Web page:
You take 2 pieces and I take1 piece. The number of pieces we each take are the numerators. So, how many pieces did we take altogether? 2+1 =3

So, our answer will be 3/8 Three out of the 8 pieces have been taken.

It’s the same with subtracting. If we again have a cake that has been cut into 8 pieces, By the time I get to the table, you have again taken 2 pieces, so we have 6/8 pieces left.

When the cake was whole, we had 8 pieces, you took 2, this left us with 6 out of the 8 pieces, which as a fraction would be written as 6/8.

I then come along and take1 piece. (The number of pieces we each take are the numerators).

So, how many pieces that are left now is 6/8 – 1/8 = 5/8.

I hope that makes sense and I’m not just waffling.

Have a great week and speak soon,

Dawn

Good morning,

How are you?

How’s your week been so far?

I had Alfie yesterday morning and we went to soft play in Hayle Leys in Aylesbury. He loves it, there’s a big role play area upstairs which is fantastic and requires a lot less energy from me than the play area downstairs. Love it!

I’ve mentioned before that you can download the past papers online for free. You can buy the books, but it seems like an unnecessary investment. But what I suggest is that when you download the paper you also download the answer sheet, so that you, your son or daughter can get used to seeing it and completing it and they’re not suddenly confronted with something completely new and alien to them on the day.

Initially when you’re working through the papers what I would do is use them as a means of highlighting any areas that need extra practice.

Don’t worry about timing, that can come later. Just initially pick out any of the questions that you can’t yet do. Make a list and then for the following few revision sessions, focus on things that are in your list. Once you’ve completed the list, or a good way through the list have ago at another paper and so on.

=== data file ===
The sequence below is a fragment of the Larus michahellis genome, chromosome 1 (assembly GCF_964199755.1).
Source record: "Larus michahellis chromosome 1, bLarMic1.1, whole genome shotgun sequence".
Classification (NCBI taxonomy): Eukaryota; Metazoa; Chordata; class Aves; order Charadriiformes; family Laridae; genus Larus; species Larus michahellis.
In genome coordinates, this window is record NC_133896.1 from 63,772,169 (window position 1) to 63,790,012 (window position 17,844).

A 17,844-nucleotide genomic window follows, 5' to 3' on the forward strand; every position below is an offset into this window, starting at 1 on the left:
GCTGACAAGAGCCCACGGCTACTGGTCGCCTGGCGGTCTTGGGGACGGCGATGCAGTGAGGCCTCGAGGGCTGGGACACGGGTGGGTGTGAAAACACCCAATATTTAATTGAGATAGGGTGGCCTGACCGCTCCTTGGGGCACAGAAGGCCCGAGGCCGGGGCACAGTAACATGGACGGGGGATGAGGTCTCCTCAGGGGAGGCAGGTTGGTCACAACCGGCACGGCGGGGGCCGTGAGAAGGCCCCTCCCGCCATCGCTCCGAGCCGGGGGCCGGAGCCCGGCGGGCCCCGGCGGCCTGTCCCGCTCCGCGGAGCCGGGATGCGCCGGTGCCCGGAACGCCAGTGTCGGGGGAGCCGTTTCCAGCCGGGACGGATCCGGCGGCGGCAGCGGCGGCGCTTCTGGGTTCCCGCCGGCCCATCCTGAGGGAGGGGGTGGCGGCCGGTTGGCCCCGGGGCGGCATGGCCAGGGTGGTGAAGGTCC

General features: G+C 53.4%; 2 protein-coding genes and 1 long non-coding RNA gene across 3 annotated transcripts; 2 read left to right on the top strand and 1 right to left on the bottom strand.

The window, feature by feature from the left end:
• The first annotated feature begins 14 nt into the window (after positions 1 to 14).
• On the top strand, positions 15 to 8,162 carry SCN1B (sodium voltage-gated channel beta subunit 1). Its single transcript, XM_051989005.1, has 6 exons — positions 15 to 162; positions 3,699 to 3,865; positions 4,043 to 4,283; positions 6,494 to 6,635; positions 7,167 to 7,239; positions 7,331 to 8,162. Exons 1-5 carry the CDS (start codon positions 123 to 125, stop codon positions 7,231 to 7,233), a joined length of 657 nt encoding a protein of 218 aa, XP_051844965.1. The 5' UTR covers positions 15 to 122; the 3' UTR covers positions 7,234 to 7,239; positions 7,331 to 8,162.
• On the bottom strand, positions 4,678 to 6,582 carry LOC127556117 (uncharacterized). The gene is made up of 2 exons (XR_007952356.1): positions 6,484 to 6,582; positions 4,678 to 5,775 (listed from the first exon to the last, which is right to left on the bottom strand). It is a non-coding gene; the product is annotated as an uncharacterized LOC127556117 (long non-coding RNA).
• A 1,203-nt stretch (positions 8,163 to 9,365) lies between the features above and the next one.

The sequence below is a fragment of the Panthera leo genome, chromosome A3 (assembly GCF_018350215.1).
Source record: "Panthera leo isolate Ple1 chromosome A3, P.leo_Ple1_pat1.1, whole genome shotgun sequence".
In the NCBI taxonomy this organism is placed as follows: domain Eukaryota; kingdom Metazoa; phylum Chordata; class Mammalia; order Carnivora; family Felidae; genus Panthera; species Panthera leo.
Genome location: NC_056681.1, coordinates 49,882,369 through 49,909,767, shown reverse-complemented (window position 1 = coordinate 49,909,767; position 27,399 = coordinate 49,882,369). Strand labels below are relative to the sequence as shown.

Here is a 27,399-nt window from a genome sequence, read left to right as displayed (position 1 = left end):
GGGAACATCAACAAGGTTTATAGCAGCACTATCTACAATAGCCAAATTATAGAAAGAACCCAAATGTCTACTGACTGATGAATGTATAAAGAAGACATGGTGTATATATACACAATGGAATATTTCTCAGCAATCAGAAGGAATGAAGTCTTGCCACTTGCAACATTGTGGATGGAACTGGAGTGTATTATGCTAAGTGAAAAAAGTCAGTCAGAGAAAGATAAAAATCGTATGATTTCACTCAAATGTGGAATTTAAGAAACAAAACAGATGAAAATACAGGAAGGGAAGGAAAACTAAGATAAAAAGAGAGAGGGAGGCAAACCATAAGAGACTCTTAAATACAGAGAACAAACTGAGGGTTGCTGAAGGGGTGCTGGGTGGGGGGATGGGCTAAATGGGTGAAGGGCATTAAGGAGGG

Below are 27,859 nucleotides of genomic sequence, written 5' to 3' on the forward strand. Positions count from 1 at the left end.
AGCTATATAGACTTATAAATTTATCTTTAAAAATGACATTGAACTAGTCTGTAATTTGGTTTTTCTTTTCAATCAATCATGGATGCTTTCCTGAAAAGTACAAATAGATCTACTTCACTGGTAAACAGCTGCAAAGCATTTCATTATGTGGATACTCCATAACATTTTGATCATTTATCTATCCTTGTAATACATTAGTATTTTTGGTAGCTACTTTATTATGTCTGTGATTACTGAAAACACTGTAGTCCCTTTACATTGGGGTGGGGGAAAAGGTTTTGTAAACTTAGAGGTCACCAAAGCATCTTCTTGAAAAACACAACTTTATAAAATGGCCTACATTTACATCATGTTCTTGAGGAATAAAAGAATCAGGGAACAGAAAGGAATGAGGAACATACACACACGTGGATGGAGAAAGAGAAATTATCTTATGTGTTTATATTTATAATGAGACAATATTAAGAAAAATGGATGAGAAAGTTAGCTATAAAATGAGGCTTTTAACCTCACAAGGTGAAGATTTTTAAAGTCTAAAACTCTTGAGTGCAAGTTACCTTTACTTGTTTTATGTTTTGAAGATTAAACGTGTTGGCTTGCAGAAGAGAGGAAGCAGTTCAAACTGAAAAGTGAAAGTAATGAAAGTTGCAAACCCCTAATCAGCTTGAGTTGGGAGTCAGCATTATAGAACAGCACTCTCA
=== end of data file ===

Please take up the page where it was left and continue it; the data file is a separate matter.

If timing is an issue, you may choose to initially start with games where you are timed so that you can get used to pressure in a more relaxed way (I think that is one of the least logical things I have ever written but I hope it makes sense).

Have a great day and I’ll see you soon,

Warm wishes,

Dawn

Morning,

How’s your week been?

As I pulled up to someone’s house last night, I must have run over a tiny stone that left a huge impression on my tyre in the way of a hole… I sat in the car for 4 hours waiting for the RAC, then at just after 9:30 I had a call from them saying it was too late to fix it tonight so they would arrange a taxi home for me and then could bring me back this morning to fix it.

My pleasure at hearing this information was less than minimal…

I normally carry a book with me at all times. My kids leave the house and go keys, wallet, phones. I leave and go, keys, purse, book, audio book. Doesn’t have the same ring to it and yesterday I left in a hurry and didn’t have my book with me which was really annoying.

Anyway, I will stop ranting about it eventually!

We have just 2 places left on the higher maths workshop over Easter.

Today, I will start to plan out the content, though I have a fairly good idea of how it will be structured.

Circle theorems are definitely something that people seem to struggle with. I think it’s not because they are difficult, but because there is so much to remember. There are 7 theorems to learn for the GCSE, which in a nutshell are as follows:

1. When a line leaves each end of the diameter and joins at the circumference, the angle where they meet is always 90 degrees.

2. Two radii which have a line across the bottom to form a triangle will create an isosceles triangle (because the radius is always the same distance from the circumference no matter where it is drawn in the circle, meaning that the base angles will always be the same).

3. If you have a 4-sided shape with each corner touching the circumference, the two opposite corners will add to 180 degrees.

4. Where the tangent (a straight line that touches the outside of the circle) touches the radius, it will again be 90 degrees.

5. A line taking off the edge of a circle is called a chord. If you have triangles anywhere in the circle which reach the circumference and use this same chord as their base. The angle at the circumference will always be the same.

6. Alternate angle theorem. This is apparently the hardest one to learn. Imagine a triangle in a circle which has one corner touching the tangent. (Life is so much easier when I can draw these and show you what I mean!) The areas outside the triangle are called segments. The angle that touches the tangent it equal to the angle in the opposite segment at the circumference. If that makes sense, I will be shocked!